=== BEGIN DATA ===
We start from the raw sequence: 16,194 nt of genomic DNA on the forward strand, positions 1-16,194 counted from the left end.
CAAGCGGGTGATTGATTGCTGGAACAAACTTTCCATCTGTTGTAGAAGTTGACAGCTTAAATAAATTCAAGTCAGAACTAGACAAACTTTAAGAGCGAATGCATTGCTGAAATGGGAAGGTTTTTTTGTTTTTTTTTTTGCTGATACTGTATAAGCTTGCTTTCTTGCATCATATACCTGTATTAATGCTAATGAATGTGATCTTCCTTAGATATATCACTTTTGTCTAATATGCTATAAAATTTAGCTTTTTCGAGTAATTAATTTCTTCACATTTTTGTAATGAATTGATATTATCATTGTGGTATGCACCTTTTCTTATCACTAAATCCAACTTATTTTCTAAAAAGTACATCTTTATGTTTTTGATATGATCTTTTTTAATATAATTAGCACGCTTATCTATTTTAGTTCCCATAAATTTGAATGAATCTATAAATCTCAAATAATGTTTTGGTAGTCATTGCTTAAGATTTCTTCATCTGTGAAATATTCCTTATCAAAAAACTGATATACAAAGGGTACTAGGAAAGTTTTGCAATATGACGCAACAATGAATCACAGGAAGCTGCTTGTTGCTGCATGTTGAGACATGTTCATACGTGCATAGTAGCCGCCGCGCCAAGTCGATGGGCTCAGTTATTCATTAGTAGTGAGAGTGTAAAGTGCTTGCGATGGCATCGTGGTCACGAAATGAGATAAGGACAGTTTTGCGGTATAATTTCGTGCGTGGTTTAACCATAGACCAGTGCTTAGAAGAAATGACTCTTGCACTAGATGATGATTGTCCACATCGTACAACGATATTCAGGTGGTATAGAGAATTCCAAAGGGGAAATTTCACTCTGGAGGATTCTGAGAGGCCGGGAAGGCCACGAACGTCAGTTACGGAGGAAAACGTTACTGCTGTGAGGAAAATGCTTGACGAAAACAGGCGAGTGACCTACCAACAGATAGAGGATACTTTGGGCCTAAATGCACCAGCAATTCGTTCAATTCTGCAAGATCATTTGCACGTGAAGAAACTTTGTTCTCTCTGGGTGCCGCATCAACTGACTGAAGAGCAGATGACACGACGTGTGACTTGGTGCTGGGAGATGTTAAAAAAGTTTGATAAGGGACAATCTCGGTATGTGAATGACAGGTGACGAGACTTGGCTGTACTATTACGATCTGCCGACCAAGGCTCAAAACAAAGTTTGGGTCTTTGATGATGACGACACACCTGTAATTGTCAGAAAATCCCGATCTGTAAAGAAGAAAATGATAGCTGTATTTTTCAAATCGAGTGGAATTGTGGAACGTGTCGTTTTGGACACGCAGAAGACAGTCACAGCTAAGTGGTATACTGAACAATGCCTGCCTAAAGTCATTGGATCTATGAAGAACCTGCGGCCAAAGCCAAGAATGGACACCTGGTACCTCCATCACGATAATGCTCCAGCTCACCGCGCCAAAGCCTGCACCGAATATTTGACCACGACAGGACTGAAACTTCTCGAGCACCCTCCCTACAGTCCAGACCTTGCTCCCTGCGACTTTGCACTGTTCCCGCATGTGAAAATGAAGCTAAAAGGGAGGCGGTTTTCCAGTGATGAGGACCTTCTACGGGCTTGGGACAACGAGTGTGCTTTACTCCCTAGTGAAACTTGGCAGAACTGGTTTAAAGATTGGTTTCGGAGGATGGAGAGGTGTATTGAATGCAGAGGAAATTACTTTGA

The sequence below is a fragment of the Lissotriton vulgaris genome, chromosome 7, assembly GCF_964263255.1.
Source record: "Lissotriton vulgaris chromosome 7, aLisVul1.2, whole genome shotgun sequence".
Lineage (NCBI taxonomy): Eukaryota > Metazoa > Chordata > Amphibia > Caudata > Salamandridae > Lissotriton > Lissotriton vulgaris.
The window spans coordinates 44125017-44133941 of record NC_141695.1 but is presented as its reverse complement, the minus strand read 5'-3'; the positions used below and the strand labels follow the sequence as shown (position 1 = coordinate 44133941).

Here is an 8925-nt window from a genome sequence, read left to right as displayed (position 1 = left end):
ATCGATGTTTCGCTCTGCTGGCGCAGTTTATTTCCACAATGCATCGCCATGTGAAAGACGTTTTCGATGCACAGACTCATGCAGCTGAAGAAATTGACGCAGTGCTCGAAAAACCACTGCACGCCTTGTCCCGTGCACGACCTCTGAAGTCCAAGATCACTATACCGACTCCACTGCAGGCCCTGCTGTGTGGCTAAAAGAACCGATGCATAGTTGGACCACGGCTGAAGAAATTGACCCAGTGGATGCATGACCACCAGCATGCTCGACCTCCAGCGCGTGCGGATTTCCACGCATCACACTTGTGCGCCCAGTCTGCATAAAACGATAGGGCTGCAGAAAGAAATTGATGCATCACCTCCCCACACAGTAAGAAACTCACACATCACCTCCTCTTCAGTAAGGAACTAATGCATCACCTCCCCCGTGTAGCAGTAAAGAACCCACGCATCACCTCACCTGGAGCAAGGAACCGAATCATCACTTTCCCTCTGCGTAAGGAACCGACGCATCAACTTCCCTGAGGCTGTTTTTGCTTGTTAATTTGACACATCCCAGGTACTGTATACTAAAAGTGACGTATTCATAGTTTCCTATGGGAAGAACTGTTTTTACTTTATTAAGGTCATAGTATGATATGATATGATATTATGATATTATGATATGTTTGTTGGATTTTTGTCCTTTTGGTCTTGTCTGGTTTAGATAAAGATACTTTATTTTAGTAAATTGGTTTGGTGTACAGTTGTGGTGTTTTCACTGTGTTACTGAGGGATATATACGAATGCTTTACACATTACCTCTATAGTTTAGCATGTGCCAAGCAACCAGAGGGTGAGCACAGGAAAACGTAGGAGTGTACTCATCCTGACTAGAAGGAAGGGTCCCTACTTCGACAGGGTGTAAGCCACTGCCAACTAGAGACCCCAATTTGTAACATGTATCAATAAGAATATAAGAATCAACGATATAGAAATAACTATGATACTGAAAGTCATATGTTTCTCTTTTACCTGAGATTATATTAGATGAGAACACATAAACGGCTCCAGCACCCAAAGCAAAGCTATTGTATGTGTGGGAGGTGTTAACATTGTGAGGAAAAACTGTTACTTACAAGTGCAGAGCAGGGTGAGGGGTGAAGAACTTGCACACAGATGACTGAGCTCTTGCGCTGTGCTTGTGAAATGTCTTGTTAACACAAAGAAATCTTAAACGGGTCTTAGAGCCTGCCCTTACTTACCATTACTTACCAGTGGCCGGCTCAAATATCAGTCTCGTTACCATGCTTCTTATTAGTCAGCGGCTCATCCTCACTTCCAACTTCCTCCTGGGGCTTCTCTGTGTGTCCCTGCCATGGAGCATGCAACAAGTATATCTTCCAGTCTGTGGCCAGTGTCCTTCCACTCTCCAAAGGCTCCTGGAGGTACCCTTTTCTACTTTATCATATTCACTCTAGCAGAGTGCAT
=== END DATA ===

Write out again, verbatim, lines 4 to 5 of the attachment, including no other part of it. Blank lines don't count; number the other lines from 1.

Source record: "Lissotriton vulgaris chromosome 7, aLisVul1.2, whole genome shotgun sequence".
Lineage (NCBI taxonomy): Eukaryota > Metazoa > Chordata > Amphibia > Caudata > Salamandridae > Lissotriton > Lissotriton vulgaris.